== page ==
“Rebecca left me this. Well, not this book exactly. The D.C. police have the copy she gave me.” I opened it to the epistle to Richard Boyle. “I got a chance to look at her copy when I talked to Detective Horne. She marked a couple of passages.”
David took the book and Kit moved closer so she could read over his shoulder.
“What’s this supposed to be?” she asked after a few minutes. “A clue?”
“I guess so. If it isn’t, we’re really lost.”
David rubbed his chin. “If it’s a place, it sounds like she’s referring to a formal garden. You think she left something there?”
“Wherever it is, it has to be in D.C.,” I said.
“Dumbarton Oaks? Hillwood? The Botanic Gardens? There’re a bunch of gardens in this city,” he said.
“I’d been thinking it was around one of the monuments. But Dumbarton Oaks is in Georgetown,” I said. “Rebecca disappeared for a few hours after she left me at the Vietnam Wall to pick up the Madison wine cooler in Georgetown. She spent some time at Harlan’s place and left.”
“Where’s Harlan’s place?” Kit asked.
David consulted his notes. “Thirty-second Street, a few houses down from the intersection of Reservoir Road. I parked near Dumbarton Oaks when I went to check it out.”
“So she could have walked there,” I said. “It would have only taken her ten, maybe fifteen minutes to drop something off.”
David sounded eager. “The timing would be right, wouldn’t it?”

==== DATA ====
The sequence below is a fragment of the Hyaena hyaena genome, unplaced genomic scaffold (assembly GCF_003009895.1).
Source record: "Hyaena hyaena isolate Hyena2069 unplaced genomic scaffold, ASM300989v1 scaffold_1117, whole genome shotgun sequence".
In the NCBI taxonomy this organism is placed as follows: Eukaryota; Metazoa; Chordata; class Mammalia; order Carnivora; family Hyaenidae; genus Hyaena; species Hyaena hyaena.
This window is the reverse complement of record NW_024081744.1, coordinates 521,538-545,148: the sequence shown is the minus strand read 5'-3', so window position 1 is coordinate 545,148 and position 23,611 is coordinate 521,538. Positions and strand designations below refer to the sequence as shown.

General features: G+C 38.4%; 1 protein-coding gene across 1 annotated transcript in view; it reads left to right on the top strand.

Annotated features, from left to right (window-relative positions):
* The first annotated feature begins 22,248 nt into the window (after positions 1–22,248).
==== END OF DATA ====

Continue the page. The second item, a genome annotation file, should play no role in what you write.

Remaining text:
I nodded. “My mother took me to those gardens when I was little. There are several fountains, I think.”
“Any of them defunct?” Kit asked. “‘With here a fountain, never to be play’d.’”
“There’s only one way to find out,” I said. “I’m sure the gardens are open today.”
“Whoa!” David held up a hand. “It’s cherry blossom season and those grounds are going to be overrun with visitors. I’ve got a friend who works at the museum there. Let me call her and see if we can get in when it’s closed to the public. We need to keep this off the radar, especially if all three of us show up looking like a posse.”
He made a call and left a message.
“Well,” he said, “we’ll have to wait and see what she says.”
I finished my coffee. “So which of you is covering the opening of the Asher Collection tonight?”
Kit and David exchanged glances.
“Neither of us,” she said. “Change of plans. It’s now closed to the press and it’s being billed as a private event.”
“When did that happen?”